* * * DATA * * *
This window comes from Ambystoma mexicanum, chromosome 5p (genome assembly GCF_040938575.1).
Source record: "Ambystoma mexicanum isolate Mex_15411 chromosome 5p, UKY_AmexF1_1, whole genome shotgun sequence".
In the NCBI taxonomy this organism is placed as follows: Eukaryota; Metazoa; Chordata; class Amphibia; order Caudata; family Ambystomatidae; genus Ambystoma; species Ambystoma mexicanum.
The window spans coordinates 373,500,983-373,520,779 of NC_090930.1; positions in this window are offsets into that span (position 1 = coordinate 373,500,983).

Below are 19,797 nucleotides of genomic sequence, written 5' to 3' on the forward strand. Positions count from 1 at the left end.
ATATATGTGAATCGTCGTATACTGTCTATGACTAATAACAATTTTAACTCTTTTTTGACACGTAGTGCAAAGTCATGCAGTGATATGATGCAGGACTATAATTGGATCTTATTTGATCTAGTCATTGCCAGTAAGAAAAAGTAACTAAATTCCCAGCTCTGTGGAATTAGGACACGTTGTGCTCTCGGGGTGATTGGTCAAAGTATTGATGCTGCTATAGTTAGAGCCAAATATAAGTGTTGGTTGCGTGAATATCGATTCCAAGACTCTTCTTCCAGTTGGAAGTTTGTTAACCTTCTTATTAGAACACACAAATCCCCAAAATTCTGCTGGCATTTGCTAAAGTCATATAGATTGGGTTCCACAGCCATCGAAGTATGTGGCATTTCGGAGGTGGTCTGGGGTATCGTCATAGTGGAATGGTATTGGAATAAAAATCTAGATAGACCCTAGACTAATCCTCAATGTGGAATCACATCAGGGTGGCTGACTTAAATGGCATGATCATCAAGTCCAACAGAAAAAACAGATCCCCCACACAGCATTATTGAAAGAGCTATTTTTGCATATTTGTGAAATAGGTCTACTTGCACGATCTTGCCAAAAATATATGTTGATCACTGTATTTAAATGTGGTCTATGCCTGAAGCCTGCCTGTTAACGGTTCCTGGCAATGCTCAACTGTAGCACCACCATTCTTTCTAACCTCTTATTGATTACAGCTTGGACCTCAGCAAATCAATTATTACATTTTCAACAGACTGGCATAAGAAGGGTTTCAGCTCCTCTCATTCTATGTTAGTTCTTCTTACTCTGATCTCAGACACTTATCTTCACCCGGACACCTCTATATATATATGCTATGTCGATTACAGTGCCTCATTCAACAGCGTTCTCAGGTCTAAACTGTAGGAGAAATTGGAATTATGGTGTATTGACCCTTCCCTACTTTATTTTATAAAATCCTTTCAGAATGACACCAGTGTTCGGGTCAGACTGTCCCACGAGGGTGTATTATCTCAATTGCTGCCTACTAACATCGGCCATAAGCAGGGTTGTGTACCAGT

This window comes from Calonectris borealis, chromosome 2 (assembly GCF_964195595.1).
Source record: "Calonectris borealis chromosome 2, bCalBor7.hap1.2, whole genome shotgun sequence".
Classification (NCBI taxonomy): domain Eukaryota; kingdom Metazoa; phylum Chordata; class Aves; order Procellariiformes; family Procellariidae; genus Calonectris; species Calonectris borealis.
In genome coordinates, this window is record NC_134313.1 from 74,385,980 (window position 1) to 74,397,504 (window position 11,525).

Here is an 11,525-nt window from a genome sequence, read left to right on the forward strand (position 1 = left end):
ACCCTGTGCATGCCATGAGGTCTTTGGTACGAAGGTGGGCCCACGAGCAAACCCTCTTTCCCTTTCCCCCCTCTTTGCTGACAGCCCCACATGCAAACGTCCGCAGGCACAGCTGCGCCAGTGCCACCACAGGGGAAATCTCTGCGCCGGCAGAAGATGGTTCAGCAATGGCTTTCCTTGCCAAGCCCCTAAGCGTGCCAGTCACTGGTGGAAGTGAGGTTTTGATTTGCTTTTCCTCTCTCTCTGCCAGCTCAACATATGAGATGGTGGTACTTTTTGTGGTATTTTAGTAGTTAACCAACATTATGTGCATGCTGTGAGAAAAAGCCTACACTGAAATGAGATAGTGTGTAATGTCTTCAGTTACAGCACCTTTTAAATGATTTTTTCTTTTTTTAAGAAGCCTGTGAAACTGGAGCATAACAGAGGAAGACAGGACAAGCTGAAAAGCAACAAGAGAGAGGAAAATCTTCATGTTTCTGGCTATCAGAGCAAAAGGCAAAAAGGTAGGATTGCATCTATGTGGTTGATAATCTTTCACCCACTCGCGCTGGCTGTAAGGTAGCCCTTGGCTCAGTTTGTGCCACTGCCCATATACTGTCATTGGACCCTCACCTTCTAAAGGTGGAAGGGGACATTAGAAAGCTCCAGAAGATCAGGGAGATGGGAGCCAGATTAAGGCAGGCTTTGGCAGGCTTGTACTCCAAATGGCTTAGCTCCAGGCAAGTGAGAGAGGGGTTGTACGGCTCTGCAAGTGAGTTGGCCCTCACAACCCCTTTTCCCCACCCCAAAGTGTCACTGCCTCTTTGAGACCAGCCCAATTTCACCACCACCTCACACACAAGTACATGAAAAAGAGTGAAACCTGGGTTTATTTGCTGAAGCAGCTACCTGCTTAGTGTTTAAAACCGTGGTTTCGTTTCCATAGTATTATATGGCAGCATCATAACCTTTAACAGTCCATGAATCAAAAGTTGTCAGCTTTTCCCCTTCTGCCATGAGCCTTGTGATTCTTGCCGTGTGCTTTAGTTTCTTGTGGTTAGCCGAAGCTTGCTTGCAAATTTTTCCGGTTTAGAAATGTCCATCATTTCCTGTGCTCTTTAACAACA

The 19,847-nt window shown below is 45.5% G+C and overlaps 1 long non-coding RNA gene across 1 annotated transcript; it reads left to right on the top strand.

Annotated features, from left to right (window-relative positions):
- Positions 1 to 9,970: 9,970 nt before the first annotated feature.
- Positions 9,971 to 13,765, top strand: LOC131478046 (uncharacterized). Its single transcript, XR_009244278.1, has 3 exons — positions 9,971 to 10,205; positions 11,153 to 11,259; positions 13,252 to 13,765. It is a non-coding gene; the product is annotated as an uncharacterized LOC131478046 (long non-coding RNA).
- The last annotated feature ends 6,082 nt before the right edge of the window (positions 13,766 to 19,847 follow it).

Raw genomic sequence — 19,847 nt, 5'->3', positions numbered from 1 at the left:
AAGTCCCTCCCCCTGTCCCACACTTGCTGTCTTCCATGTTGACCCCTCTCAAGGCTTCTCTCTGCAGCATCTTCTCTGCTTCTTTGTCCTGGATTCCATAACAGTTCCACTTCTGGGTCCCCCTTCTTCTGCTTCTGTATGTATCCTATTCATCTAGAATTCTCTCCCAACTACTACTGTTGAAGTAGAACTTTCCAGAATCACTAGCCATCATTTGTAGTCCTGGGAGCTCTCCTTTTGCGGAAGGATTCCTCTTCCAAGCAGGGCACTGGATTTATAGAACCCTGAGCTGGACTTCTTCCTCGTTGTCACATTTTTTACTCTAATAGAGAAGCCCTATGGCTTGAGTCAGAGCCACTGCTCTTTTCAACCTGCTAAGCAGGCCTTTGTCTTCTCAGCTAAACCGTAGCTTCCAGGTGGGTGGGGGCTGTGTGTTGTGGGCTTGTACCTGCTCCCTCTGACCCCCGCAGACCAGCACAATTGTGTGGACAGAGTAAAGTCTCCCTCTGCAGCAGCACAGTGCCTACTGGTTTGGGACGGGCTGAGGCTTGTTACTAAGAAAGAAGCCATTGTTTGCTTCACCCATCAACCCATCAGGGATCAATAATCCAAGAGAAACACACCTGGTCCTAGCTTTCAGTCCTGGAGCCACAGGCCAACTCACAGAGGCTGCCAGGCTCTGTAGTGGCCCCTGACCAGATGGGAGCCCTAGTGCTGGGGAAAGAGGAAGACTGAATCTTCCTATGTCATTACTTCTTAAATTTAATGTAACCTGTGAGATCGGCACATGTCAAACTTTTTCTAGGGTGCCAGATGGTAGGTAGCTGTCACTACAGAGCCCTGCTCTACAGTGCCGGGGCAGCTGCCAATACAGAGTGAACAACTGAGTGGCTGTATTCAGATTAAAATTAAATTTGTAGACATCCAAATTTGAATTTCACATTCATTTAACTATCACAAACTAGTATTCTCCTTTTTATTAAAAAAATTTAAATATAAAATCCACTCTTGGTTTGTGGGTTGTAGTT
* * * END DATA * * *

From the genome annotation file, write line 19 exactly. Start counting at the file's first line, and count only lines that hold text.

AAGTCCCTCCCCCTGTCCCACACTTGCTGTCTTCCATGTTGACCCCTCTCAAGGCTTCTCTCTGCAGCATCTTCTCTGCTTCTTTGTCCTGGATTCCATAACAGTTCCACTTCTGGGTCCCCCTTCTTCTGCTTCTGTATGTATCCTATTCATCTAGAATTCTCTCCCAACTACTACTGTTGAAGTAGAACTTTCCAGAATCACTAGCCATCATTTGTAGTCCTGGGAGCTCTCCTTTTGCGGAAGGATTCCTCTTCCAAGCAGGGCACTGGATTTATAGAACCCTGAGCTGGACTTCTTCCTCGTTGTCACATTTTTTACTCTAATAGAGAAGCCCTATGGCTTGAGTCAGAGCCACTGCTCTTTTCAACCTGCTAAGCAGGCCTTTGTCTTCTCAGCTAAACCGTAGCTTCCAGGTGGGTGGGGGCTGTGTGTTGTGGGCTTGTACCTGCTCCCTCTGACCCCCGCAGACCAGCACAATTGTGTGGACAGAGTAAAGTCTCCCTCTGCAGCAGCACAGTGCCTACTGGTTTGGGACGGGCTGAGGCTTGTTACTAAGAAAGAAGCCATTGTTTGCTTCACCCATCAACCCATCAGGGATCAATAATCCAAGAGAAACACACCTGGTCCTAGCTTTCAGTCCTGGAGCCACAGGCCAACTCACAGAGGCTGCCAGGCTCTGTAGTGGCCCCTGACCAGATGGGAGCCCTAGTGCTGGGGAAAGAGGAAGACTGAATCTTCCTATGTCATTACTTCTTAAATTTAATGTAACCTGTGAGATCGGCACATGTCAAACTTTTTCTAGGGTGCCAGATGGTAGGTAGCTGTCACTACAGAGCCCTGCTCTACAGTGCCGGGGCAGCTGCCAATACAGAGTGAACAACTGAGTGGCTGTATTCAGATTAAAATTAAATTTGTAGACATCCAAATTTGAATTTCACATTCATTTAACTATCACAAACTAGTATTCTCCTTTTTATTAAAAAAATTTAAATATAAAATCCACTCTTGGTTTGTGGGTTGTAGTT